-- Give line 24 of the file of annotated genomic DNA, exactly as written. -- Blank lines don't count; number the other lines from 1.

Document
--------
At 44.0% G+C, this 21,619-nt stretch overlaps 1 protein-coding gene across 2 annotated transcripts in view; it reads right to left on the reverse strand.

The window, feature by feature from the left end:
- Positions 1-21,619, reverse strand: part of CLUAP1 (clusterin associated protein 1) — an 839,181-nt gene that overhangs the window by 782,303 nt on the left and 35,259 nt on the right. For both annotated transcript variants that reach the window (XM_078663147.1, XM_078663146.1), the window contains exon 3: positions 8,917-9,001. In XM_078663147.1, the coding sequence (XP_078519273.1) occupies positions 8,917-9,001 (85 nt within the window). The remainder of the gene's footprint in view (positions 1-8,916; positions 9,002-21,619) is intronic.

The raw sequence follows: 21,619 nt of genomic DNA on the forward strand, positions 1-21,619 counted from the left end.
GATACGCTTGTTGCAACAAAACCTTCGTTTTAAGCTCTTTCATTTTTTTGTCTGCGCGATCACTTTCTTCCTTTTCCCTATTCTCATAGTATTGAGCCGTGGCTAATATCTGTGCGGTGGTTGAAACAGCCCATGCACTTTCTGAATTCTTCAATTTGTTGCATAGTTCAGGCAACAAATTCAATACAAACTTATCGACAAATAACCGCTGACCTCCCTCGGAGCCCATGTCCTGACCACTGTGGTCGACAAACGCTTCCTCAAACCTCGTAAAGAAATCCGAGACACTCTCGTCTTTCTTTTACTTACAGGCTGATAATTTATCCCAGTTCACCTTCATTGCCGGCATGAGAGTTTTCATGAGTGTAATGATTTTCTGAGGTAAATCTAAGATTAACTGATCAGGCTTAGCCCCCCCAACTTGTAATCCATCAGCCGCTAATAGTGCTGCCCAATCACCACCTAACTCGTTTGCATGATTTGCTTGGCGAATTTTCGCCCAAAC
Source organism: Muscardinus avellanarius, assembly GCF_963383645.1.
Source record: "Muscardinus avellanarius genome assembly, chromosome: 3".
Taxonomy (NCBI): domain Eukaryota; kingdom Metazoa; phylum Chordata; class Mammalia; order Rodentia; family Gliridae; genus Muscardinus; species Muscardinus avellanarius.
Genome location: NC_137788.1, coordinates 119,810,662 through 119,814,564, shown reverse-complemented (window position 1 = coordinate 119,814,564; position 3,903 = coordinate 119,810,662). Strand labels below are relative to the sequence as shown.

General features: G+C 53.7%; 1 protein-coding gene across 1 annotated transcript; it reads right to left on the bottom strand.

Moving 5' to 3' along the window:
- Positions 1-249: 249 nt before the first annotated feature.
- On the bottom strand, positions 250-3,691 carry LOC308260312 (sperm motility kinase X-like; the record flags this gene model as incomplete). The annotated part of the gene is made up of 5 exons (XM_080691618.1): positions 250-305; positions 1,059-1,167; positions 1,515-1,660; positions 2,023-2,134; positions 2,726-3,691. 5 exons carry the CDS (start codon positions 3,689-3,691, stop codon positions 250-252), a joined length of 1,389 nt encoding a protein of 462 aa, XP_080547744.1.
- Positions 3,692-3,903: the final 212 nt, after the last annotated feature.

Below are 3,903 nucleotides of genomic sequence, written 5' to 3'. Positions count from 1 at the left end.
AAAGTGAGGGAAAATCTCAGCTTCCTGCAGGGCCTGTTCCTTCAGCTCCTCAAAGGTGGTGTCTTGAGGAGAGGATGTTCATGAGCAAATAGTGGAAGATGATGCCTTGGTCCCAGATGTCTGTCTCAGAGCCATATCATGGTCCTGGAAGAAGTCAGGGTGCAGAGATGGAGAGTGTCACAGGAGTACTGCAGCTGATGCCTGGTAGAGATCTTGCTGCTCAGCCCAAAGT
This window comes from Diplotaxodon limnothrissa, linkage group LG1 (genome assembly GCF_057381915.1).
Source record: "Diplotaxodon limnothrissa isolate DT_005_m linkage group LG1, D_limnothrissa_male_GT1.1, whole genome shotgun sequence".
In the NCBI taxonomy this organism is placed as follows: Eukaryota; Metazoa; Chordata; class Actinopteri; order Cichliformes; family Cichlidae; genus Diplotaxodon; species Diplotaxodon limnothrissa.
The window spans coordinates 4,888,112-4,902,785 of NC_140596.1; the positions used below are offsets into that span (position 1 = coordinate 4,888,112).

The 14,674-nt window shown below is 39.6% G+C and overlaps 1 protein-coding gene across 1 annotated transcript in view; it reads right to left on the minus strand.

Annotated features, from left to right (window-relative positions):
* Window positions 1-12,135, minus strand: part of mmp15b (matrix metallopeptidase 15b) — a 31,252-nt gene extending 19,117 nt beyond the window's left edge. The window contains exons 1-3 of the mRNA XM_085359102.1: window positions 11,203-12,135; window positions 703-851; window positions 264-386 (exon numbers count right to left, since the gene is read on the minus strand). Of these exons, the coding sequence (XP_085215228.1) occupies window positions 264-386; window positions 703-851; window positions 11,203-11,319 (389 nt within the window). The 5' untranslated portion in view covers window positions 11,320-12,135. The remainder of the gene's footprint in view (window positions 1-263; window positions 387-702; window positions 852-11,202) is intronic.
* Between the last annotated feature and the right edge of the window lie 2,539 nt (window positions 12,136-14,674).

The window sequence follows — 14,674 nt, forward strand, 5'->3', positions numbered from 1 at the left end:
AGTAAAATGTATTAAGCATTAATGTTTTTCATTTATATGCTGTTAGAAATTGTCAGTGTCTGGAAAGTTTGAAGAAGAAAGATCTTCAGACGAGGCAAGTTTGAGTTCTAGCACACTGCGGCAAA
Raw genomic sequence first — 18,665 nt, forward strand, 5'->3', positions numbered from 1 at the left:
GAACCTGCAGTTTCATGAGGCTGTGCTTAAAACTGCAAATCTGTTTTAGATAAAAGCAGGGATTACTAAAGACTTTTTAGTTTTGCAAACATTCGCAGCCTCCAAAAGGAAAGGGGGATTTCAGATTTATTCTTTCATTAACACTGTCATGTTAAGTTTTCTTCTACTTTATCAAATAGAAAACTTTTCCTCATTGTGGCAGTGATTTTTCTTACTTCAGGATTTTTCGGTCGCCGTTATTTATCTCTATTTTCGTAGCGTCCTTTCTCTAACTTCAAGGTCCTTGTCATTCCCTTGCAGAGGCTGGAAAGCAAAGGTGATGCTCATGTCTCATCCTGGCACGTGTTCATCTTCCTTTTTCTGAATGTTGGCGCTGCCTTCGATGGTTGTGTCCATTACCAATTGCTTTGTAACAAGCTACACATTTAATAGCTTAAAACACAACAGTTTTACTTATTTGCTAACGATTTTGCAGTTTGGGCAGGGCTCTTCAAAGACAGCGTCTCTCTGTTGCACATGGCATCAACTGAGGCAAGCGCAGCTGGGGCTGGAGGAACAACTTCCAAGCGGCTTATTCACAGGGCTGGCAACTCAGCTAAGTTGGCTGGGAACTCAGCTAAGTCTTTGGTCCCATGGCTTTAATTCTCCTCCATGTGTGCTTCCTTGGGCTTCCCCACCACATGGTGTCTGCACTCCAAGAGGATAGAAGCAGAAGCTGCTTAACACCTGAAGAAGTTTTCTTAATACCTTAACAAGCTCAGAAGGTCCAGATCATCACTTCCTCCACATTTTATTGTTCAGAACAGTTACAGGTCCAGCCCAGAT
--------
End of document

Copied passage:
* Between the last annotated feature and the right edge of the window lie 2,539 nt (window positions 12,136-14,674).